images to one of those wrist cameras:


Re: Cellphone LCDs (color) - again
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A wrist camera is the product I'm prototyping ;) I don't believe they will
cost it down to their target, even with a crappier LCD.

-- Lewin A.R.W. Edwards (http://www.zws.com /)
Learn how to develop high-end embedded systems on a tight budget!
We've slightly trimmed the long signature. Click to see the full one.
Re: Cellphone LCDs (color) - again
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Perhap this is what you need:

SAN JOSE, CA, September 23, 2003 . . . Atmel® Corporation (Nasdaq:
ATML) announced today the introduction of a new family of digital
camera processors that cover the entire market for Digital Still
Cameras (DSC). The AT76C113 family of products integrate all the
functions required to implement digital cameras on to a single chip.
The device performs the functions of capturing, processing,
compressing, displaying, and storing images in flash cards, as well as
controlling camera functionality through the use of an integrated
ARM7TDMI™ processor. In addition, the ARM processor is
responsible for analysis of a scene, through hardware assist, and for
the fine-tuning of image processing algorithms that enable consumers
to take exceptional pictures. AT76C113 devices support all flash card
interfaces including Secure Digital, MMC Multimedia Card,
Memorystick™, Smartmedia™, CompactFlash™, and Atmel
Dataflash® cards. AT76C113 has a direct interface to NAND-flash
devices that allows program code as well as captured media to be
stored in on-board NAND-flash. This potentially eliminates the need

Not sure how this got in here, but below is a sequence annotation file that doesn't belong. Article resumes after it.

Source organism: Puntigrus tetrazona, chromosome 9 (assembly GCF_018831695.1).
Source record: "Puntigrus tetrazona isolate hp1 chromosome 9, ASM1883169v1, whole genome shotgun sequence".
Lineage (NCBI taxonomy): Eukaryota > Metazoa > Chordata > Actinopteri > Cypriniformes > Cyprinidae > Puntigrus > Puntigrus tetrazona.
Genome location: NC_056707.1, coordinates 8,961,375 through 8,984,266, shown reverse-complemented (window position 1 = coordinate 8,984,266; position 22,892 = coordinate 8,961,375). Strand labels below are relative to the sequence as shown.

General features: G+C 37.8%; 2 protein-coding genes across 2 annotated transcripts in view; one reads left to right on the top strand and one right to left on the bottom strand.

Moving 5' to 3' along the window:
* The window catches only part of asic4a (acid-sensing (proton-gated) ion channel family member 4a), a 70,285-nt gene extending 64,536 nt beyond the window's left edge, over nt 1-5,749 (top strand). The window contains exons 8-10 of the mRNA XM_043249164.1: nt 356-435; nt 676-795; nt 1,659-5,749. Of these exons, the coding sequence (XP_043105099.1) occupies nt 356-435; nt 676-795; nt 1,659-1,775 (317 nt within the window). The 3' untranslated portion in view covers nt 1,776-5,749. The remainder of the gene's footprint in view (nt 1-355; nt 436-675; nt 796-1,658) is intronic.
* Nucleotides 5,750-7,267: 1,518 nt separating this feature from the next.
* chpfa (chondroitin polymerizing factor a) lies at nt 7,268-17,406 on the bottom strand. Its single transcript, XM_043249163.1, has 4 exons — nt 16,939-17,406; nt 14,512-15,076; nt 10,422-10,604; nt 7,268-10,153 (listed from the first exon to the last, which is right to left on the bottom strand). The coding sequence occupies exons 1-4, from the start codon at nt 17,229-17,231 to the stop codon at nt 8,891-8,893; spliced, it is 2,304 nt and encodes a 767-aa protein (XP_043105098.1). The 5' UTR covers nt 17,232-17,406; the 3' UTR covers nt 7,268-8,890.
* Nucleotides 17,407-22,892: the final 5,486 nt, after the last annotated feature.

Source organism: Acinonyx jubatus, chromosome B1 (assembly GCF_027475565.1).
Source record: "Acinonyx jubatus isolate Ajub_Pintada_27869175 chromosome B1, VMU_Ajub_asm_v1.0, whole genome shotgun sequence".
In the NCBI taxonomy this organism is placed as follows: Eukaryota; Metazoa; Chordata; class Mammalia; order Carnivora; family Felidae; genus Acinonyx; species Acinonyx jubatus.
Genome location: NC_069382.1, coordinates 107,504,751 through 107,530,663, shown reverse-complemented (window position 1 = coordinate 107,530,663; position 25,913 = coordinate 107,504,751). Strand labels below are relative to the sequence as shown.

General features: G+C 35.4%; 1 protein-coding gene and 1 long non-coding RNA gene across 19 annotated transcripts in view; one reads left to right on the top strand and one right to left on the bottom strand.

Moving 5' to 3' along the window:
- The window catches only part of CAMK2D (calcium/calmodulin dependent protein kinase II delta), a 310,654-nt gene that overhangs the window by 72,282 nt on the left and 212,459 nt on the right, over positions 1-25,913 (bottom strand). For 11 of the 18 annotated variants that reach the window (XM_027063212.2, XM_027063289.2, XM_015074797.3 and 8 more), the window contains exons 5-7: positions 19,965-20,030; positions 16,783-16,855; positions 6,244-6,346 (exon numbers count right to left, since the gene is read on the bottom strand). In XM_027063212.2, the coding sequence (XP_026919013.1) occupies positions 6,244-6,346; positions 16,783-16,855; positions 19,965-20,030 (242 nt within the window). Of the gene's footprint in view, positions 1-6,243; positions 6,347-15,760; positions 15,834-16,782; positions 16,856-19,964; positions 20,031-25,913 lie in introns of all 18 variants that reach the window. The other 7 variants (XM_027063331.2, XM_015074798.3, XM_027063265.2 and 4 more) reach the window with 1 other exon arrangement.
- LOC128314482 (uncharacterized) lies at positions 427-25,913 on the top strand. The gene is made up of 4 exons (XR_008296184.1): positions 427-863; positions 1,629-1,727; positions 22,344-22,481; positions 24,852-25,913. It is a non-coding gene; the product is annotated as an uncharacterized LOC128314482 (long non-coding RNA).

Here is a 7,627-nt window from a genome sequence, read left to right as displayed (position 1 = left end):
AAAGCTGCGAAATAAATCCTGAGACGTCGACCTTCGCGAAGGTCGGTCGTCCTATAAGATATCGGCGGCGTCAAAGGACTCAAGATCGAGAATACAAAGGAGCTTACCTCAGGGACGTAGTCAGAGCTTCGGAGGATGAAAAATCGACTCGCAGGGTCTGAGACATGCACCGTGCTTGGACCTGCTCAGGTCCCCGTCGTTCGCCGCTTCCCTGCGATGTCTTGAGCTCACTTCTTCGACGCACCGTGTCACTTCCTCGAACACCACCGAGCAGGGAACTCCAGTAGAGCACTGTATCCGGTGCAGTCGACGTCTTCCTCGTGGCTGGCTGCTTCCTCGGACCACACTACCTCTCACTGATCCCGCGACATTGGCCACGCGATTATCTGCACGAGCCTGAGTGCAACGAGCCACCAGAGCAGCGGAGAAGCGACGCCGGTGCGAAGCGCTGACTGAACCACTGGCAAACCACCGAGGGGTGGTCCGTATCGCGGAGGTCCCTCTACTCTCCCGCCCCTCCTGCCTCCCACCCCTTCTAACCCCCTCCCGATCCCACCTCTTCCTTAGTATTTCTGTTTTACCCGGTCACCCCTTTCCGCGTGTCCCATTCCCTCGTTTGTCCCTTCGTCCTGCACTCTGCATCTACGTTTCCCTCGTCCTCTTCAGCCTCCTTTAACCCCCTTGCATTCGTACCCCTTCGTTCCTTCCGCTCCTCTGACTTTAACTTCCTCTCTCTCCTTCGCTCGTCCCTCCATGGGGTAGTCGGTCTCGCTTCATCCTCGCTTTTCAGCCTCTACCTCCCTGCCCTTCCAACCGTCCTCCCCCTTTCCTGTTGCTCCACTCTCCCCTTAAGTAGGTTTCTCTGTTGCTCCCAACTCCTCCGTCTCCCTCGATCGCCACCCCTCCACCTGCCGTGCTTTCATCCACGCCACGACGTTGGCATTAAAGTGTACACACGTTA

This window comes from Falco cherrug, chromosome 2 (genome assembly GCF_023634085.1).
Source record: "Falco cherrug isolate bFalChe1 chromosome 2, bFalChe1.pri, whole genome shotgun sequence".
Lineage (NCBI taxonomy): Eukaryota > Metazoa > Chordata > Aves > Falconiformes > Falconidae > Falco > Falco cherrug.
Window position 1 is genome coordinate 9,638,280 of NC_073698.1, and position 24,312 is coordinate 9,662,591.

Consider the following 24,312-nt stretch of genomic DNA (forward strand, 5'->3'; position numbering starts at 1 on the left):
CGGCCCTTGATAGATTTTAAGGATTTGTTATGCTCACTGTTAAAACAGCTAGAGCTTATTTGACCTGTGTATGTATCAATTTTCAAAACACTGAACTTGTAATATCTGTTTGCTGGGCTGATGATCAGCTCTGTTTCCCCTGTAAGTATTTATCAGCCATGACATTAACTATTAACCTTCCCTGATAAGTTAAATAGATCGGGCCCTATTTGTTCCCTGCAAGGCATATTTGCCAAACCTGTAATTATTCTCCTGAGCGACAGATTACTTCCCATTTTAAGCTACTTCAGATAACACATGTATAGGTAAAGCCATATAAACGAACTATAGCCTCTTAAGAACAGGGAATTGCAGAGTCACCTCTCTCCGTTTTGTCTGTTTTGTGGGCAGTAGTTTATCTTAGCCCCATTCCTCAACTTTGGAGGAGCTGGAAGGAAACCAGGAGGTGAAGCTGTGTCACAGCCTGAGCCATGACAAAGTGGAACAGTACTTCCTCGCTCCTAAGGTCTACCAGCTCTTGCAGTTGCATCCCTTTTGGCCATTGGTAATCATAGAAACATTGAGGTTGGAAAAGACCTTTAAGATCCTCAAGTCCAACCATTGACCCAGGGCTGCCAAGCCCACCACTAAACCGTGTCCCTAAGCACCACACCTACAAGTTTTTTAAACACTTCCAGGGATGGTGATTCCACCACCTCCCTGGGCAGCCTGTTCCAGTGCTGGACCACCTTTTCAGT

for shipping removable flash cards with a digital camera, which in
turn would reduce end-product cost. In addition, all necessary
peripherals including TV video output, USB, UART and SPI, digital
audio interfaces, and direct interfaces to popular LCDs have been
integrated to minimize the total system cost. Analog to digital and
digital to analog converters have also been integrated to detect,
measure, and recharge batteries, to capture and playback audio without
the need of external components, and to control lens motors. Certain
parts also contain USB hosting is also available on allows cameras to
directly print pictures to photo printers.

All AT76C113 devices support MPEG video multiplexed and synchronized
with MPEG audio at a resolution of 30fps quarter-VGA resolution. They
can also decompress audio files, including MP3, through a
high-resolution digital audio interface. The unparalleled image
processing performance- of 55ms per megapixel, and the compression
speed of 75ms per megapixel, combined with the high transfer rates to
flash cards, can achieve capturing, processing, compression, and
storing of six megapixel images in less than one second with minimal
power consumption. A two-megapixel AT76C113-powered camera can take
over 600 pictures using a pair of regular size Photolithium-type
batteries with strobe and zooming for every shot. Typical camera use
can exceed 1000 pictures per battery.

The family of AT76C113 contains products for low-end cameras limited
to three megapixels and products for high-end cameras from four to six
megapixels. Both low and high-end products are available with and
without USB hosting capability.

Production samples, evaluation boards, software libraries, as well as
full application software are available now. Production is ramping up
now in support of several digital camera manufacturers.

Pricing will be under $8 for quantities of 50,000 parts

Re: Cellphone LCDs (color) - again
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Yeah.... good luck trying to prototype anything around this part, though. I
don't even know who the financial backer of the project is, but I am pretty
sure the idea isn't coming from one of the big names in toys.